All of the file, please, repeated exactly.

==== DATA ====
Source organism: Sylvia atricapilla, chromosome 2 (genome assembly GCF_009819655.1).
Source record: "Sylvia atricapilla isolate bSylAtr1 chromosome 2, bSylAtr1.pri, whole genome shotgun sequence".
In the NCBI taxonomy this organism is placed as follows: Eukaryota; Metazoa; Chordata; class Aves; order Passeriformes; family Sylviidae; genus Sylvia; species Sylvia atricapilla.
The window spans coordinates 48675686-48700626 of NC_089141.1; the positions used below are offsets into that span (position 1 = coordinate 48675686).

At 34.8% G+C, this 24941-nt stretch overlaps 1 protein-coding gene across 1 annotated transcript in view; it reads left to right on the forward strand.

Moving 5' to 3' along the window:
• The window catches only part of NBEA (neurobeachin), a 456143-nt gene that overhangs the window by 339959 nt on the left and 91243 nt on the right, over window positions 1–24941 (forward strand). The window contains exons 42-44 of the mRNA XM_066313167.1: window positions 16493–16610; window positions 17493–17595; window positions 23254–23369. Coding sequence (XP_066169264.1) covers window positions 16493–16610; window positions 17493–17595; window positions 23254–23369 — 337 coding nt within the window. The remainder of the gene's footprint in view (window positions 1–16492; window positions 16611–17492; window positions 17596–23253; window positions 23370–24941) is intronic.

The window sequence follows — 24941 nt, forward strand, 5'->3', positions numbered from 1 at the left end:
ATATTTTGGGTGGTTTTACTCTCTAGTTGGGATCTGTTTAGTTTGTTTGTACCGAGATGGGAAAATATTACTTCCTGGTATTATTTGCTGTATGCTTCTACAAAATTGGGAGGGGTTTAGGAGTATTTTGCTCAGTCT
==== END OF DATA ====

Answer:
Source organism: Sylvia atricapilla, chromosome 2 (genome assembly GCF_009819655.1).
Source record: "Sylvia atricapilla isolate bSylAtr1 chromosome 2, bSylAtr1.pri, whole genome shotgun sequence".
In the NCBI taxonomy this organism is placed as follows: Eukaryota; Metazoa; Chordata; class Aves; order Passeriformes; family Sylviidae; genus Sylvia; species Sylvia atricapilla.
The window spans coordinates 48675686-48700626 of NC_089141.1; the positions used below are offsets into that span (position 1 = coordinate 48675686).

At 34.8% G+C, this 24941-nt stretch overlaps 1 protein-coding gene across 1 annotated transcript in view; it reads left to right on the forward strand.

Moving 5' to 3' along the window:
• The window catches only part of NBEA (neurobeachin), a 456143-nt gene that overhangs the window by 339959 nt on the left and 91243 nt on the right, over window positions 1–24941 (forward strand). The window contains exons 42-44 of the mRNA XM_066313167.1: window positions 16493–16610; window positions 17493–17595; window positions 23254–23369. Coding sequence (XP_066169264.1) covers window positions 16493–16610; window positions 17493–17595; window positions 23254–23369 — 337 coding nt within the window. The remainder of the gene's footprint in view (window positions 1–16492; window positions 16611–17492; window positions 17596–23253; window positions 23370–24941) is intronic.

The window sequence follows — 24941 nt, forward strand, 5'->3', positions numbered from 1 at the left end:
ATATTTTGGGTGGTTTTACTCTCTAGTTGGGATCTGTTTAGTTTGTTTGTACCGAGATGGGAAAATATTACTTCCTGGTATTATTTGCTGTATGCTTCTACAAAATTGGGAGGGGTTTAGGAGTATTTTGCTCAGTCT